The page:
Comments on a cultural reality between past and future.

This blog describes Metatime in the Posthuman experience, drawn from Sir Isaac Newton's secret work on the future end of times, a tract in which he described Histories of Things to Come. His hidden papers on the occult were auctioned to two private buyers in 1936 at Sotheby's, but were not available for public research until the 1990s.

Sunday, February 20, 2011

Retro-Futurism 8: Another Great Web Comic - Tozo - The Public Servant

I09 has just reviewed a great Web comic that has been running since 2007: Tozo - The Public Servant.  The comic is an excellent example of Retro-Futurism. 

Tozo (2 March 2008). © By David O'Connell.

One of the defining aspects of the Millennial Zeitgeist is the mish-mashed ahistorical reference to empires and religions in the past, along with historical styles of clothing, combined with sci-fi jet-boots, flying cars and cell phones. Symbols of the past are taking on radical connotations when revived in futuristic scenarios and fantasiesI think these historical-futuristic mash-ups arise from the influence of the Tech Revolution, which has laid history onto one flat grid, with no linearity, sense of sequentiality or logical context. 

Retro-Futurism in Doom Patrol #8 (May 2010).

The style in this Web comic reminds me a lot of Matt Clark's Napoleonic designs for Oolong Island's guards on the current run of DC's Doom Patrol.  The Tozo style is Steampunk-ish, except the historical reference is not Victoriana; rather, it is Continental, but from the same fin-de-siècle period.

Tozo (9 March 2008). © By David O'Connell.
I09 confirms:
The webcomic Tozo: The Public Servant takes Hergé's visual style and transports it to a retrofuturistic universe where a murdered bureaucrat draws an earnest public servant-and his robot companion-into a web of political and religious conspiracies.

The tone for David O'Connell's Tozo is neatly set by the name of the city-state in which it is set: Nova Venezia. It's a Moebius-flavored city of grand architecture, airships (that alt-history staple), and, of course, the canals.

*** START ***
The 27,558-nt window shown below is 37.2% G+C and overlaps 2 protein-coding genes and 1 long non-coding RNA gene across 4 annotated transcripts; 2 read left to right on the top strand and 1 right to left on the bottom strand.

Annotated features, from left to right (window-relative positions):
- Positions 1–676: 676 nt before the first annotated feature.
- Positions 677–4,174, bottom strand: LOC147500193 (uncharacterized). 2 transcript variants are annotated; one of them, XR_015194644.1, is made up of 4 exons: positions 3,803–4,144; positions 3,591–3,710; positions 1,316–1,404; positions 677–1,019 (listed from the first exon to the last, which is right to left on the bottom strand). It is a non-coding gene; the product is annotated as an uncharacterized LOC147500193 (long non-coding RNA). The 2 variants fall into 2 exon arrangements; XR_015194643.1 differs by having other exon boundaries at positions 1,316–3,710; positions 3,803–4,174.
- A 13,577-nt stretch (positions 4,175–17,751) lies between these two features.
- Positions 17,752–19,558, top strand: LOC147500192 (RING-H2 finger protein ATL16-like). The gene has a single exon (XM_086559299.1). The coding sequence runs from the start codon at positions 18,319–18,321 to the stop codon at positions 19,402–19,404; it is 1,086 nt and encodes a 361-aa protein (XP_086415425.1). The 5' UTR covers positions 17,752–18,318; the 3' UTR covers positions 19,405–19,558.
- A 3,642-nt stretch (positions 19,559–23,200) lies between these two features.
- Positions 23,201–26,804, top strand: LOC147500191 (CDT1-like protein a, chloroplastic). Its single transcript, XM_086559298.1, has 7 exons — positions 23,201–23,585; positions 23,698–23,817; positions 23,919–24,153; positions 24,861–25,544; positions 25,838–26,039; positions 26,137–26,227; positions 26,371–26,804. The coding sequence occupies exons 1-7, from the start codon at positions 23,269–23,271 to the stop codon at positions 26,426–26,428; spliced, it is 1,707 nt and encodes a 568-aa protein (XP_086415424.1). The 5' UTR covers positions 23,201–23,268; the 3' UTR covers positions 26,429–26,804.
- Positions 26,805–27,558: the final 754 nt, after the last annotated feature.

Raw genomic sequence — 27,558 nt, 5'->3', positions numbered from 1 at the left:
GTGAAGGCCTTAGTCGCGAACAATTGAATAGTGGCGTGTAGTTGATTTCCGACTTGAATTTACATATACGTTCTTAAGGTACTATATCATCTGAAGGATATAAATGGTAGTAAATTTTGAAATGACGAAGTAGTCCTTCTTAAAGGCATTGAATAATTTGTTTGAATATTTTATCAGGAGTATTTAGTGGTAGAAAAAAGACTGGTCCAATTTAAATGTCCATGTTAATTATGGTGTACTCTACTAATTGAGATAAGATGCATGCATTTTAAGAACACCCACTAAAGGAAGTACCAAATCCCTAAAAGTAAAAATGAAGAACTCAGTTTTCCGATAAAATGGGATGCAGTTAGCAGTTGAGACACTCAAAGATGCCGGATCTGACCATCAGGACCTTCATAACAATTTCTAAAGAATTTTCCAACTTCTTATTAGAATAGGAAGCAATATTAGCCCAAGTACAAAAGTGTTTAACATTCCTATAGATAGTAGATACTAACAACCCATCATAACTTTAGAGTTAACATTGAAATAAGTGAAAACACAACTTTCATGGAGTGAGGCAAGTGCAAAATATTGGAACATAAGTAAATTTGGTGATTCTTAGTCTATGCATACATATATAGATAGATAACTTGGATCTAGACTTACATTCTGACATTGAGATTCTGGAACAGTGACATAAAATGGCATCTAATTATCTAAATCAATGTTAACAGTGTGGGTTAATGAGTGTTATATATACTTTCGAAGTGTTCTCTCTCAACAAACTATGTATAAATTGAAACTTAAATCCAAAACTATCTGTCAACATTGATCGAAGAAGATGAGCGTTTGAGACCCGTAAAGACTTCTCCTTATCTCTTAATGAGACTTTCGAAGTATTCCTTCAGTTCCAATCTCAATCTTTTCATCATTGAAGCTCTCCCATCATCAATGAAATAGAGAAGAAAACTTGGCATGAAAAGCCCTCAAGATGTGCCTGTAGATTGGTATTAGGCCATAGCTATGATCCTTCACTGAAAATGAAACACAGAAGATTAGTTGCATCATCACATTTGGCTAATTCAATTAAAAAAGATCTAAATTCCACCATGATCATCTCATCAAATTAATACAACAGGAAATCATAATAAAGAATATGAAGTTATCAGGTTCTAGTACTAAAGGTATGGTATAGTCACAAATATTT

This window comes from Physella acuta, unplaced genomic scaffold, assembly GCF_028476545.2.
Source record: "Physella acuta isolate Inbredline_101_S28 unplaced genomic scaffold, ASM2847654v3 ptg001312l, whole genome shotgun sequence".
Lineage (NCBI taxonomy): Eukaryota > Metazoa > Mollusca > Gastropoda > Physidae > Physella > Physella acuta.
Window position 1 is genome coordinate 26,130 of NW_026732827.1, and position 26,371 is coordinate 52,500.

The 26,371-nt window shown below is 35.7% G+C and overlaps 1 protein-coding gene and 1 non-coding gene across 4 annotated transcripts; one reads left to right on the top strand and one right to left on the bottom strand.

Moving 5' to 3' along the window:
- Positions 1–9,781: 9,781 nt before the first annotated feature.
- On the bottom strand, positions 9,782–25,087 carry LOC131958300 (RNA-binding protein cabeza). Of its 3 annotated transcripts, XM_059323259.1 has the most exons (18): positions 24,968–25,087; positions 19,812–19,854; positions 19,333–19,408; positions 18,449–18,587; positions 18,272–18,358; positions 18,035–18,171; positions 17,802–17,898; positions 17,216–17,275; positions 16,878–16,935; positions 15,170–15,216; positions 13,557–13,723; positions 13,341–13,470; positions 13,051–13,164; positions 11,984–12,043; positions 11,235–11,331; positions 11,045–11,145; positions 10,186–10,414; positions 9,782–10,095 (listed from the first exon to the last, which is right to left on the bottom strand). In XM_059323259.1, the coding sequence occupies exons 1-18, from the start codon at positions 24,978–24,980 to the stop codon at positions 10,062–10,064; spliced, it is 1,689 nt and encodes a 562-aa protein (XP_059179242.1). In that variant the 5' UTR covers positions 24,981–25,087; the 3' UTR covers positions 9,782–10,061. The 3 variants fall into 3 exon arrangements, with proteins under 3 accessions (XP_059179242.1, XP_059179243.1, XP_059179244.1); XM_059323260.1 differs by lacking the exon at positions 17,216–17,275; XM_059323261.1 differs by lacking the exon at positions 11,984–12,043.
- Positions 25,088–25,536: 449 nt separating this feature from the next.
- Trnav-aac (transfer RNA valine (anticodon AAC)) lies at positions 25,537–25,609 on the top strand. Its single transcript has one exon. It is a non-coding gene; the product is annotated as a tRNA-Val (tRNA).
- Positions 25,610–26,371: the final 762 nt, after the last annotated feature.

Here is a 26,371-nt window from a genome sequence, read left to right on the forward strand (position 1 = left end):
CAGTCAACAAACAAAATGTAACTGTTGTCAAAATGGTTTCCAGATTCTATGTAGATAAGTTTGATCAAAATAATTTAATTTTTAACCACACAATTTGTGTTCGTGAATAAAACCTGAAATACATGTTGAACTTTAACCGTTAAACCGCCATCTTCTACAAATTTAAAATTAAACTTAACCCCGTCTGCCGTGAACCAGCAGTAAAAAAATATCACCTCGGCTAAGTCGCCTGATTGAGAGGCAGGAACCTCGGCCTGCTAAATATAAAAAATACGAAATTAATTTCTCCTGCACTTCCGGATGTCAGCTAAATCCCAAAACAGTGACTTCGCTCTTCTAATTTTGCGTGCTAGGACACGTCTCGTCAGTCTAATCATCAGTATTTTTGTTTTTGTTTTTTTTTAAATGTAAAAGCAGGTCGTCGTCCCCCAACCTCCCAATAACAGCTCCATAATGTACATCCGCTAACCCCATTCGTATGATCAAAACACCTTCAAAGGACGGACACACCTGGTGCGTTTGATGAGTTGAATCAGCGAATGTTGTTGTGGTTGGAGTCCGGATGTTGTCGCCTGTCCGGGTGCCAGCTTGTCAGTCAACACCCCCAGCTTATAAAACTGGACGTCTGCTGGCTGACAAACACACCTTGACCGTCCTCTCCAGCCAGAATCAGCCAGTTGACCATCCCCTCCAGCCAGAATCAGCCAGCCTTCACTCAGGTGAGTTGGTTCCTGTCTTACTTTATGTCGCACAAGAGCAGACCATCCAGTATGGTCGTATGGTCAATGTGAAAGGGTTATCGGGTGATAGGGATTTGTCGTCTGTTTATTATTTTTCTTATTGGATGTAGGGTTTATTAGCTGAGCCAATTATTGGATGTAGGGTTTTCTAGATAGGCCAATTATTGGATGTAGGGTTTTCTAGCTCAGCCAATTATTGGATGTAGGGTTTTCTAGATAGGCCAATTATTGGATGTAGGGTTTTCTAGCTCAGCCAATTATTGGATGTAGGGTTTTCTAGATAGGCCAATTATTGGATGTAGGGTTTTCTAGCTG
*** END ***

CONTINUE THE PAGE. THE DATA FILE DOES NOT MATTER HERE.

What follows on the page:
It's a charming mix of eras and genres with steam-powered vehicles that escape the steampunk aesthetic, a sinister figure who travels by robotic spider-legged egg chair, wisecracking miniature androids, and fatal femmes who seem borrowed from both Victorian thrillers and Indiana Jones.

It's in this world that we meet the comparatively simple figure of Tozo, a Nova Venezian detective inspector. "I am a public servant," he explains in the comic's opening panel. "Do not ask me to understand or comment on the workings of my masters – the rulers of this island city. Just believe that they work for the greater good."

But of course, Tozo's worldview can't remain that simple for long. Political and religious tensions are straining Nova Venezia as its doge maintains an uneasy peace with the ominously named Spider Empire, run by the mysterious Eternal Widow, the allegedly immortal focal point of the Spider faith. When forces conspire to place Tozo on the investigation of a murdered bureaucrat, he begins to unravel the threads that so delicately hold the city together – and is thrown in the path of secret societies, political revolutionaries, and Nova Venezia's own papacy, which vies with the secular doge for power over the island.
The hero's costume is changing over the course of the strip and becoming more modern.  It is one of many temporal visual cues that make this series fascinating.  If you want to see how mish-mashed time is creating an aesthetic that will one day be seen as Millennial style, read Tozo - The Public Servant.

Read all my posts on Retro-Futurism.
Other posts on Web comics you shouldn't miss here and here.
Read all my posts on comics.

All DC Comics stories, characters and the distinctive likenesses thereof are Trademarks & Copyright © DC. ALL RIGHTS RESERVED.


  1. I've been listening to the Cramps recently, so I was even more receptive than usual for art that evokes the past without technically reproducing it. The Hergé comparison was the first thing to come to my mind. It's been a few years since I read "Tin Tin" (I know, shame on me; but there aren't any new ones!), but I could swear Tozo uses the same font as the English translations. (Perhaps Richard Starkings offers a cleverly named substitute, like "Belgian Wiffles"?)

    And yes, the vehicles and the hats-that-put-the-fun-in-functionary are definitely borrowing from Möebius, but are you familiar with Trina Robbins? I got to thinking of her when you ran the Wonder Woman post for The Revolving Door, since Robbins did the mini-series that put a coda on the career of the Golden Age Wonder Woman in 1986, after COIE. Prior to that, she was probably most famous for a serialized adaption of Sax Rohmer's "Dope" published by Eclipse. There was something about the figure of Tozo running down the stair that reminded me of her. The funeral scene brought to mind Jason Lutes, as well. Beautiful work.

  2. Thanks very much for your comment pblfsda, as always your remarks are fascinating and get me thinking about future posts (especially Möebius!). I have seen Robbins interviewed in a documentary on comic books but am less familiar with her work: